Clash Royale is a real-time action strategy game where players select from a deck of cards presenting a variety of medieval fantasy combatants to attack enemy towers and defend their own from real-world competitors doing exactly the same. Gameplay involves simply dragging desired cards onto the battlefield to spawn characters, at the price of an ever-regenerating magical elixir. Destroying an opponent’s main tower or the most minor towers at the end of each two-minute battle results in a chest full of gold, gems, and character cards, which can all be used to make smarter decks and upgrade to stronger combatants. Outside of battle, players can unlock loot chests (either by waiting a preset amount of time or by paying gems to open up immediately), personalize battle decks, enroll in a clan of fellow players to chat and donate or request certain cards, or check out the in-game shop to get more cards, upgrades, or in-game currency.
As a way to kill some time to get a quick thrill, it succeeds; however, it’s made to be addictive using its balance of free and paid content, fast adrenaline rushes, and the promise of rewards. Unlike some others of the kind, this incarnation in the pay-or-wait strategy incorporates card collection and special powers, which adds some interest. However the entertainment value is fleeting and as frequently frustrating as it is exciting. There are lots of better fantasy games, better tower-defense games, and better card-based strategy games on the market but none that keep players itching for a fix half as effectively as hack Deutsch does.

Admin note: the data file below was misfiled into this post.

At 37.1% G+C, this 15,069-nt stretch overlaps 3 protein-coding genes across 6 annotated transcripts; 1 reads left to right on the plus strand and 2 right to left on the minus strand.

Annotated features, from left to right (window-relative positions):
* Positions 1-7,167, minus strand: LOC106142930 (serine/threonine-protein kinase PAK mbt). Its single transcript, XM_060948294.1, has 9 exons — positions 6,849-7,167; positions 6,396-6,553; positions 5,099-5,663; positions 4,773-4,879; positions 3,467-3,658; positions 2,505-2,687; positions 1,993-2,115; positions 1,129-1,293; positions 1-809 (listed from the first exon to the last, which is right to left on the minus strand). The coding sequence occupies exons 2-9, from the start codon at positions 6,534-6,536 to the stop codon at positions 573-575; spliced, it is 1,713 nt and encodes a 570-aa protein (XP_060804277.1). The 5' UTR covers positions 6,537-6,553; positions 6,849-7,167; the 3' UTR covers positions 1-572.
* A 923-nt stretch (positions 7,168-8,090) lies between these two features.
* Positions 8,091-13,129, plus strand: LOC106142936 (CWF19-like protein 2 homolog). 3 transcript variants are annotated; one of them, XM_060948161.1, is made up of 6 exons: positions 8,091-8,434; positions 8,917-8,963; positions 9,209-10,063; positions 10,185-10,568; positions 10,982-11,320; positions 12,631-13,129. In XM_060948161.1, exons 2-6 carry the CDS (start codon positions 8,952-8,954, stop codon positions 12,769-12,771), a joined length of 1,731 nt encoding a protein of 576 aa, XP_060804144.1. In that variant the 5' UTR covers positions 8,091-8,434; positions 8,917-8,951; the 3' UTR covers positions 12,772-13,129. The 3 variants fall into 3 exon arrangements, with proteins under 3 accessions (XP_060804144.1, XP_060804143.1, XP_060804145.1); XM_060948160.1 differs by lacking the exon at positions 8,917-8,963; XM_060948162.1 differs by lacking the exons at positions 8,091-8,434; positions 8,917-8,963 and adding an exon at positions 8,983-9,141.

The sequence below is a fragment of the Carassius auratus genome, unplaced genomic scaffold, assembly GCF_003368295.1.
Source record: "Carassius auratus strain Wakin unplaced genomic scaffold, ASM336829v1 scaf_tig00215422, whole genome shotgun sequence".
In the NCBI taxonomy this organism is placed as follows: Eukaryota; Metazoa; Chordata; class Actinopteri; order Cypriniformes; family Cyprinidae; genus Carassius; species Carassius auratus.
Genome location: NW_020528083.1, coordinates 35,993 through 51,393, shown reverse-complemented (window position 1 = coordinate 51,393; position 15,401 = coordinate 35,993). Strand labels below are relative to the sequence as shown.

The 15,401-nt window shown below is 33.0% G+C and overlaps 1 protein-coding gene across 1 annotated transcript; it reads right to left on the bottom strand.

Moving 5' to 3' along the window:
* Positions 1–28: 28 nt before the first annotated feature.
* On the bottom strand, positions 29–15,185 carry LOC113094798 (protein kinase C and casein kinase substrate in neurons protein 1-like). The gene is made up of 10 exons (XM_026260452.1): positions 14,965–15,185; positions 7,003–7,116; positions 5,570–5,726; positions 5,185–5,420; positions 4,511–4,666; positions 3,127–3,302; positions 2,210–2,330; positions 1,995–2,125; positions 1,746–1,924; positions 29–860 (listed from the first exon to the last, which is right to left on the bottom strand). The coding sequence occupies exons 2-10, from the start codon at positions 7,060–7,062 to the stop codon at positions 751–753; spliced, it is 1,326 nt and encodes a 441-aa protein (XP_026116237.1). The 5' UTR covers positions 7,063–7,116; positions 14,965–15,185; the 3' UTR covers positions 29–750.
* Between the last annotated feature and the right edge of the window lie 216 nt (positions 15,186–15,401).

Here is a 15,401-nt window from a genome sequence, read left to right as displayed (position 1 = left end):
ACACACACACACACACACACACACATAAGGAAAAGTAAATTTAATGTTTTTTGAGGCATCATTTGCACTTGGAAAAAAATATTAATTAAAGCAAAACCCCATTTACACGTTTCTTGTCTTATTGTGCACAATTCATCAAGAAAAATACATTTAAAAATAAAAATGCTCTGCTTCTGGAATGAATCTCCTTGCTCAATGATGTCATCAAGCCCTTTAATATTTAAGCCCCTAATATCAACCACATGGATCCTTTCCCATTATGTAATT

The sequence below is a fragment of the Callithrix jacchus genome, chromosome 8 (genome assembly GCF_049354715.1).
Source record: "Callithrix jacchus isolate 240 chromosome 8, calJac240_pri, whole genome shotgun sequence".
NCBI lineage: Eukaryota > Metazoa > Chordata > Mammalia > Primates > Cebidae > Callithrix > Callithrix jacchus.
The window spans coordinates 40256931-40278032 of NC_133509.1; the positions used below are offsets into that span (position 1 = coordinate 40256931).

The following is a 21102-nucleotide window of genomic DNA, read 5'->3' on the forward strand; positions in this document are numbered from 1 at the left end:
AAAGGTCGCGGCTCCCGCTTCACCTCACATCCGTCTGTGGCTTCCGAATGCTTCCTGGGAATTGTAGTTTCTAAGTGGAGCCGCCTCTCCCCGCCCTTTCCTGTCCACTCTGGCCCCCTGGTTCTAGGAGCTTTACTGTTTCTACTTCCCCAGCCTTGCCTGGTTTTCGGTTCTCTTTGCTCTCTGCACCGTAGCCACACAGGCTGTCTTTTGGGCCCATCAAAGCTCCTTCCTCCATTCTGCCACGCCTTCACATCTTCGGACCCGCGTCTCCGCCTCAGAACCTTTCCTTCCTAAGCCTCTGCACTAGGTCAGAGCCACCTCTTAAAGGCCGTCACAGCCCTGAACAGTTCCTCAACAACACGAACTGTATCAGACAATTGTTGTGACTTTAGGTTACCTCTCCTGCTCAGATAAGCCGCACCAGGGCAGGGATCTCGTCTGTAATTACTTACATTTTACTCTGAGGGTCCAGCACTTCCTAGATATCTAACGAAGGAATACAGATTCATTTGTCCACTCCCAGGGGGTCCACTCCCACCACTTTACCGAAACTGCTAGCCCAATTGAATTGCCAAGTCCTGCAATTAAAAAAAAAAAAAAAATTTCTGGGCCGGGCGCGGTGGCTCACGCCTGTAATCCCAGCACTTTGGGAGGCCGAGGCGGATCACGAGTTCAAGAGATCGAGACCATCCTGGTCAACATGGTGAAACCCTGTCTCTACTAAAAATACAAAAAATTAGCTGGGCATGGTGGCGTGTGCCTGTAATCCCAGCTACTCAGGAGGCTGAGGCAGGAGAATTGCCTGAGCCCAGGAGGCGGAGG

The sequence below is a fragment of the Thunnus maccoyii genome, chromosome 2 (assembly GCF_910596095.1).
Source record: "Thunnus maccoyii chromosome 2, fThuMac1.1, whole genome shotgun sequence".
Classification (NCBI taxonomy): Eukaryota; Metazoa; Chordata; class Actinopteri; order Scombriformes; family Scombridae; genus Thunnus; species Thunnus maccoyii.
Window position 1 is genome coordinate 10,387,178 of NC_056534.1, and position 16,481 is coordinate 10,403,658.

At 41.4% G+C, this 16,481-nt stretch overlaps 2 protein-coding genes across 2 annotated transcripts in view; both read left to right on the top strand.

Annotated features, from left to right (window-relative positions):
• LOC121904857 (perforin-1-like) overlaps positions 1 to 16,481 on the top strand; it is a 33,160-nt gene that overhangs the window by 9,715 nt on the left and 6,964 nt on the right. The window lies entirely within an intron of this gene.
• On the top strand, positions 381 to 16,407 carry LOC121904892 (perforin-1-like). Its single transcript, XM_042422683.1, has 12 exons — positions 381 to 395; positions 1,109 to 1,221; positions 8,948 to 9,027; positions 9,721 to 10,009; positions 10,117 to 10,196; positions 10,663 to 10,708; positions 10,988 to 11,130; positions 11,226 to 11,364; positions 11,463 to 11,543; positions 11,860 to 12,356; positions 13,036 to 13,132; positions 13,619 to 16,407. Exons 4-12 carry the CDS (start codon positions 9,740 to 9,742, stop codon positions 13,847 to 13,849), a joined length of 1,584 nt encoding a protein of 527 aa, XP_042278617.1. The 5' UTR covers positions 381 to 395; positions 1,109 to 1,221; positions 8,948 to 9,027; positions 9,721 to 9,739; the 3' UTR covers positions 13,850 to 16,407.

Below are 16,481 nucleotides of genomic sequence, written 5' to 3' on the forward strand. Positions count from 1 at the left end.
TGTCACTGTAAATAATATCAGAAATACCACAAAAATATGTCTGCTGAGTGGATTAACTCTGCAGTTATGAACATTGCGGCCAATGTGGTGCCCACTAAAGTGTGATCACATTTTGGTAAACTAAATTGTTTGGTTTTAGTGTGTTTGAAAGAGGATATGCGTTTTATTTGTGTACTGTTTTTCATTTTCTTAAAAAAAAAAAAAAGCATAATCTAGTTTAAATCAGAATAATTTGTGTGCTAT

What’s clever about the gameplay is that it’s all so very easy to learn and have fun with. You drop units in, and they follow their behaviors with no other command. That you place units could be important, but not around the low-level strategy of managing your deck, elixir, and current cards with regards to your opponent’s situation. You become familiar with this game at a level that you feel comfortable diving in. In a short time, you’re joining a clan, experimenting with decks, and obtaining sucked in to the metagame. This happens so fast, you won’t understand what hit you. And because games just take 3 or 4 minutes, it is possible to feel like you’re acquiring a lot done in a short session. Compare this to many popular multiplayer games, where they can feel overwhelming for too much time. Even something similar to Hearthstone features a steep barrier to entry today. Clash Royale limiting certain cards to a tier of the game helps a whole lot to ensure that you’re not getting an information overload at any point.
You will find individuals who is going to be concerned with pay-to-win aspects in this game. I think that “pay-to-win” is overblown – even real-world hobbies have analogs for where casual people are capable of doing the same at inexpensive, but dedicated people can spend a lot of money. Kongregate CEO Emily Greer covers this when she discusses her figure skating hobby compared tikhgt free-to-play games. And, that’s how Clash Royale works. If you want to play for entertainment plus some level of competition, you can enjoy it and progress to a certain degree. This game offers you 6 free silver chests per day simply for logging in and claiming them, and 1 free gold chest for obtaining 10 crowns in 24 hours. Then, there are wait timers on opening the chests you win, but still, you can earn ample cards to be competitive to some certain degree. The game’s matchmaking setting you up against people of comparable trophy levels means that you’re generally going to have a fair matchup whatever.